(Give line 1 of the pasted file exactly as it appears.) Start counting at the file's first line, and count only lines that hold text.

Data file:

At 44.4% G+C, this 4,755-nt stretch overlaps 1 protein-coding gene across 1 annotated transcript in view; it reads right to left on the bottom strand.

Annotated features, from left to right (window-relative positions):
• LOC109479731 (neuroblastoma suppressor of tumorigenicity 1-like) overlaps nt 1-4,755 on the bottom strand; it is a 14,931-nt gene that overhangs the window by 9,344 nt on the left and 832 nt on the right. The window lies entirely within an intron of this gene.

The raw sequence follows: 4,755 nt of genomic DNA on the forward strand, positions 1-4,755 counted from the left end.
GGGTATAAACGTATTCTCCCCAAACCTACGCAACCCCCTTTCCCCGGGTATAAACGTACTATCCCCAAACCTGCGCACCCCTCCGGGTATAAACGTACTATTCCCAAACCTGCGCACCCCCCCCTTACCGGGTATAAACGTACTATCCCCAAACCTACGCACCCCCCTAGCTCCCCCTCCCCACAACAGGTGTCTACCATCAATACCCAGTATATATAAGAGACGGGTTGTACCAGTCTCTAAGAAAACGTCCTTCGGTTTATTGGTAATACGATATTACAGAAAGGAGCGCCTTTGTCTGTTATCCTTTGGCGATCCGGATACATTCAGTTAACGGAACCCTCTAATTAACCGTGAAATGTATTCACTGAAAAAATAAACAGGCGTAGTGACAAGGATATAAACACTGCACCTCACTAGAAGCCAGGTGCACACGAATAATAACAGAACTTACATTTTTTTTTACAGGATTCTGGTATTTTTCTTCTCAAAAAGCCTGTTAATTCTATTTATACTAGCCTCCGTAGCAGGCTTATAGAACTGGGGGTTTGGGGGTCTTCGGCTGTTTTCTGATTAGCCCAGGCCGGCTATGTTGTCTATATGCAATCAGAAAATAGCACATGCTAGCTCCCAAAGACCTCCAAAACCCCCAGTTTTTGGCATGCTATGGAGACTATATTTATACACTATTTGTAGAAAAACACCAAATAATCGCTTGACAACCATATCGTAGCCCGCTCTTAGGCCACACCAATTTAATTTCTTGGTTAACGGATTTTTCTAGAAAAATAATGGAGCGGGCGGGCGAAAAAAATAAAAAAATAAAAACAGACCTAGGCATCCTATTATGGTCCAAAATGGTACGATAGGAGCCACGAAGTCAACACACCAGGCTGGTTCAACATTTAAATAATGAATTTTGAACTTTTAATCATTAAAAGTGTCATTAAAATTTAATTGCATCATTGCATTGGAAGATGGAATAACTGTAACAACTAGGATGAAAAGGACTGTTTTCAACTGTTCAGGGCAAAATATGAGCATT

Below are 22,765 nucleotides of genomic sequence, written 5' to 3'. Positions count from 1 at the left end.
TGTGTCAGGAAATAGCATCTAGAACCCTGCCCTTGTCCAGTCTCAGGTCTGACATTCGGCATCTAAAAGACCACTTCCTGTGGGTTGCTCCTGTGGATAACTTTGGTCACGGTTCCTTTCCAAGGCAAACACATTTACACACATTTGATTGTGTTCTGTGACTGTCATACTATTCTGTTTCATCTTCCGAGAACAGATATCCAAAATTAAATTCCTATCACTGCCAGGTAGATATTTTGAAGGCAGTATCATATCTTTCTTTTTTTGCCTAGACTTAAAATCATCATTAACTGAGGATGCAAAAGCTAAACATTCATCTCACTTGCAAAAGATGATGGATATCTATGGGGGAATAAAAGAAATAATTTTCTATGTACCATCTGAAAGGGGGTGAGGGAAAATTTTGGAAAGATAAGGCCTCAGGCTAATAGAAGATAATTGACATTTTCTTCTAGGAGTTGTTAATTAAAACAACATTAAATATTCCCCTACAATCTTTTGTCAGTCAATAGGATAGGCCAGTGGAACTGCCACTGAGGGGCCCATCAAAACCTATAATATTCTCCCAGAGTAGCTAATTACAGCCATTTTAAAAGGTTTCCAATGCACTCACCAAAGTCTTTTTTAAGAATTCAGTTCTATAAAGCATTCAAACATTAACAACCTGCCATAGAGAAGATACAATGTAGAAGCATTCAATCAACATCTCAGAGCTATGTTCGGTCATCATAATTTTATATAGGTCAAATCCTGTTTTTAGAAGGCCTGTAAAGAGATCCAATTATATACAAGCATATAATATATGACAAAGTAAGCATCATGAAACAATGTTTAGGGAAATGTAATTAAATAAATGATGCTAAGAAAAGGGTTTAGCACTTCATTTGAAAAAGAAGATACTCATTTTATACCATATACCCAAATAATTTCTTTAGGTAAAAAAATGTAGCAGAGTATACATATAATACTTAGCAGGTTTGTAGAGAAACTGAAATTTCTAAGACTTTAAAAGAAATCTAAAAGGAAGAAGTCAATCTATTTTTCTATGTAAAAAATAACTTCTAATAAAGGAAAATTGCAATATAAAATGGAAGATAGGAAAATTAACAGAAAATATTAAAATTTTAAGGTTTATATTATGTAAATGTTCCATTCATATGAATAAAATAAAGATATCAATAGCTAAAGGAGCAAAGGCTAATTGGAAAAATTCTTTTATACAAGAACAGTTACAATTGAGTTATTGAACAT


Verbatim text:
At 44.4% G+C, this 4,755-nt stretch overlaps 1 protein-coding gene across 1 annotated transcript in view; it reads right to left on the bottom strand.